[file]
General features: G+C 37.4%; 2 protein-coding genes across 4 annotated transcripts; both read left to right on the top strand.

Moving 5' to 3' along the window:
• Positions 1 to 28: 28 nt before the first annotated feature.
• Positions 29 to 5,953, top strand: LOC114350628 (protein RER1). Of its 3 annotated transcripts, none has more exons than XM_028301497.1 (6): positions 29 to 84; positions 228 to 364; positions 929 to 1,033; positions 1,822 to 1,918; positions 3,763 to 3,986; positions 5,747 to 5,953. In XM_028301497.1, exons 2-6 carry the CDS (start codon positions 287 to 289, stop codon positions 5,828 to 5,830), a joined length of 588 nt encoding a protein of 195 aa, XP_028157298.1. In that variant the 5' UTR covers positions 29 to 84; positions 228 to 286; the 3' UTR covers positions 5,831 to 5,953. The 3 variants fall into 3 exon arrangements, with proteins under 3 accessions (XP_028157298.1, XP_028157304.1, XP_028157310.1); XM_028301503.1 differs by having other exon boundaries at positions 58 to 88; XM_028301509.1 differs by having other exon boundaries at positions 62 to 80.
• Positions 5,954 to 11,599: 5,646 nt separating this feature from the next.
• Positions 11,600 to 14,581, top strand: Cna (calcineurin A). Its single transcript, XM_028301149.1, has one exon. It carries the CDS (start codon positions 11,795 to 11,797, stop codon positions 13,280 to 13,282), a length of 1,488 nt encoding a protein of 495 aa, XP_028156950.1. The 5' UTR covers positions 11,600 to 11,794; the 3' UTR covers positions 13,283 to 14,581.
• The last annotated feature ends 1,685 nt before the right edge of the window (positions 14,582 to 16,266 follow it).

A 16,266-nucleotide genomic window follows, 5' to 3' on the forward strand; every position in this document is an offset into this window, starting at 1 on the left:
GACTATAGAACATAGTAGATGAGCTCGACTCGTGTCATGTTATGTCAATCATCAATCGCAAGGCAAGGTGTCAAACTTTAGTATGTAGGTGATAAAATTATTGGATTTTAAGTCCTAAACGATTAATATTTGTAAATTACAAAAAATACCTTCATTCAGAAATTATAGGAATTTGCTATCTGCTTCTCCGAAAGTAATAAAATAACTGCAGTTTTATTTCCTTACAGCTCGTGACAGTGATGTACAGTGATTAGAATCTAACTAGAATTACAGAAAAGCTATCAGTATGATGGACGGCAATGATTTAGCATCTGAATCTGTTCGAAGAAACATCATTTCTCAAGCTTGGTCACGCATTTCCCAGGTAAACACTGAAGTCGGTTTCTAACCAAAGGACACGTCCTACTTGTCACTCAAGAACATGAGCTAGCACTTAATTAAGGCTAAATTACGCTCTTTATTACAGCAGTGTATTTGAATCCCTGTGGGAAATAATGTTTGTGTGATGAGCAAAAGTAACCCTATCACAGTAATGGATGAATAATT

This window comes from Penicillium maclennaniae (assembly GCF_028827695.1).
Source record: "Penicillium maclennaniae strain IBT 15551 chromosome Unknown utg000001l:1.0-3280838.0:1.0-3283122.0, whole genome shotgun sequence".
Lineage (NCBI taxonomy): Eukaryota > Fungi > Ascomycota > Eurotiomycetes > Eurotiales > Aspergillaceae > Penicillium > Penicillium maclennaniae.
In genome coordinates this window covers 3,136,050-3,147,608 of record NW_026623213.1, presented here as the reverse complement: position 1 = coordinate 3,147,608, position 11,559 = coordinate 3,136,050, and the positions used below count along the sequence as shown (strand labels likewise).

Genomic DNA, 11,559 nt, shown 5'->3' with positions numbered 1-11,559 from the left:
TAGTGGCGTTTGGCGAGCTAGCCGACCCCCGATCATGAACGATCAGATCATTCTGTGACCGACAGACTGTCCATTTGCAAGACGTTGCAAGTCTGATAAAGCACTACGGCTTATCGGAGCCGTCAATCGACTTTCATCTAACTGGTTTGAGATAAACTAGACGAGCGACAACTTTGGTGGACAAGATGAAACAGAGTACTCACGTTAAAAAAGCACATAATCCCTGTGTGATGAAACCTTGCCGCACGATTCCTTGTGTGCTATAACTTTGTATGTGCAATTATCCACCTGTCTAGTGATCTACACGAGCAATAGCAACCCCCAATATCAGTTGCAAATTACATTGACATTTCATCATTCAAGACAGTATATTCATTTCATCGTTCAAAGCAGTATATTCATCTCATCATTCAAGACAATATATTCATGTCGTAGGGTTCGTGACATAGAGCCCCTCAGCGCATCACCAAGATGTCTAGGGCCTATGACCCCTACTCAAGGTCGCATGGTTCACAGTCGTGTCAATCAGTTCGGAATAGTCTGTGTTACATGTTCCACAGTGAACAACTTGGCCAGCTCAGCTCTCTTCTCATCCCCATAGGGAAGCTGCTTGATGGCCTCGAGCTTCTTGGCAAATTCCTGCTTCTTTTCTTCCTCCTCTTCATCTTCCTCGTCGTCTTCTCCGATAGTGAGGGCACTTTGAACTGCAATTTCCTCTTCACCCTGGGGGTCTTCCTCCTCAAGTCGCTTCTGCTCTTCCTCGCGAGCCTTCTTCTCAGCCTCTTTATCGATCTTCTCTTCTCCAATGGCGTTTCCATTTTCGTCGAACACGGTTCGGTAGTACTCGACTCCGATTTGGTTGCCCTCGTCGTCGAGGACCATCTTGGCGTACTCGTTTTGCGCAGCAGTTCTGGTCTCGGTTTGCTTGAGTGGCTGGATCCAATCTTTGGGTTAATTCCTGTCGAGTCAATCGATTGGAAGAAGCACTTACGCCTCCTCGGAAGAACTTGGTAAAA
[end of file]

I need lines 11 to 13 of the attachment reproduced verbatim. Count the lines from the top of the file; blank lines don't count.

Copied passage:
Source record: "Penicillium maclennaniae strain IBT 15551 chromosome Unknown utg000001l:1.0-3280838.0:1.0-3283122.0, whole genome shotgun sequence".
Lineage (NCBI taxonomy): Eukaryota > Fungi > Ascomycota > Eurotiomycetes > Eurotiales > Aspergillaceae > Penicillium > Penicillium maclennaniae.
In genome coordinates this window covers 3,136,050-3,147,608 of record NW_026623213.1, presented here as the reverse complement: position 1 = coordinate 3,147,608, position 11,559 = coordinate 3,136,050, and the positions used below count along the sequence as shown (strand labels likewise).